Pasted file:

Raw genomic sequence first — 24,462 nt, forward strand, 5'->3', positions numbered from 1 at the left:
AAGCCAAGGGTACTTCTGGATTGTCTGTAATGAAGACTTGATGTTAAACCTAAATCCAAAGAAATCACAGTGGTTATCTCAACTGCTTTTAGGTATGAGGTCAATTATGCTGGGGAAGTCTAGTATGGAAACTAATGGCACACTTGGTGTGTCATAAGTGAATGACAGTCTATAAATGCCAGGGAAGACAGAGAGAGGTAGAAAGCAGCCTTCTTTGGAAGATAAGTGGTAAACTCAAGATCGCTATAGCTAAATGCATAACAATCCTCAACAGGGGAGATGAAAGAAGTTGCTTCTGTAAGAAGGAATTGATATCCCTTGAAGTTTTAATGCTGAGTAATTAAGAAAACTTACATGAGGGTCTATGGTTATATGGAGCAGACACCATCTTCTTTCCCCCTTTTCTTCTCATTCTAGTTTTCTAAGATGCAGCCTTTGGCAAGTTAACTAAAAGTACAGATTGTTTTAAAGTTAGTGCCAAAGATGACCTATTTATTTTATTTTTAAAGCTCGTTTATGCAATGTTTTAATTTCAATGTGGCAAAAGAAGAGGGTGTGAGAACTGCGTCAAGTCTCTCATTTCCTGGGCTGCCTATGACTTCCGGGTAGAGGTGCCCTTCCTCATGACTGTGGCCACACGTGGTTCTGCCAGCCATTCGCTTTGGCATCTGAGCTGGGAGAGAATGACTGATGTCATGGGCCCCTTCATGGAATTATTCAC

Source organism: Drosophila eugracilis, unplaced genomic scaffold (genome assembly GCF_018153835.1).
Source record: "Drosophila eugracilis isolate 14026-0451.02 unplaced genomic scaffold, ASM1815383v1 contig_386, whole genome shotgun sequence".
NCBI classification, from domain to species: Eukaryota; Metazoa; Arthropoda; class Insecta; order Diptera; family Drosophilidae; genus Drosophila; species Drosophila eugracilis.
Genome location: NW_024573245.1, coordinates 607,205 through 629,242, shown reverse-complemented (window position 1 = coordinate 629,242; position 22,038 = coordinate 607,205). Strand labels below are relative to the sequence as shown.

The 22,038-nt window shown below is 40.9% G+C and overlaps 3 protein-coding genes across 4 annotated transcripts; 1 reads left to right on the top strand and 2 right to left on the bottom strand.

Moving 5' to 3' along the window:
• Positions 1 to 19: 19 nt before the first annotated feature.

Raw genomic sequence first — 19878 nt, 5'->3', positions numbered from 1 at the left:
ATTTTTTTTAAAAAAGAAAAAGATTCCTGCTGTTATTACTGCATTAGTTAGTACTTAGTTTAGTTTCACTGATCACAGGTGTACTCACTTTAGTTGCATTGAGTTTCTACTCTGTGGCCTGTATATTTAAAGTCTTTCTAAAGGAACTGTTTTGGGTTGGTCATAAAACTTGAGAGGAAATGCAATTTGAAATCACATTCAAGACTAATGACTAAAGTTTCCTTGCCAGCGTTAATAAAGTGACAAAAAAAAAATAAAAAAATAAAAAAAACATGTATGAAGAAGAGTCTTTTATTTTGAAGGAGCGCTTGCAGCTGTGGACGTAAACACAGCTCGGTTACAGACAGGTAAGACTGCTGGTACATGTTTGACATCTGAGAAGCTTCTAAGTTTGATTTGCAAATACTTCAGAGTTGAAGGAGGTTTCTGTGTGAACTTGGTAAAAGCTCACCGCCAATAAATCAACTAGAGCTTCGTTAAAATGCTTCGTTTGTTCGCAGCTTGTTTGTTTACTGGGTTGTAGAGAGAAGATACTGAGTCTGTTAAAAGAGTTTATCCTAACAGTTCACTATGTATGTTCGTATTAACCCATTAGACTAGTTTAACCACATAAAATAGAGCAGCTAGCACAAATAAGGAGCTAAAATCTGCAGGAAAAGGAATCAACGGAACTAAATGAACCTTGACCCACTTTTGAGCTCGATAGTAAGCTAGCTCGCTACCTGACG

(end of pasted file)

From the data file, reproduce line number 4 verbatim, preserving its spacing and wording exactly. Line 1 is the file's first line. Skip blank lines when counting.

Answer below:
Source record: "Drosophila eugracilis isolate 14026-0451.02 unplaced genomic scaffold, ASM1815383v1 contig_386, whole genome shotgun sequence".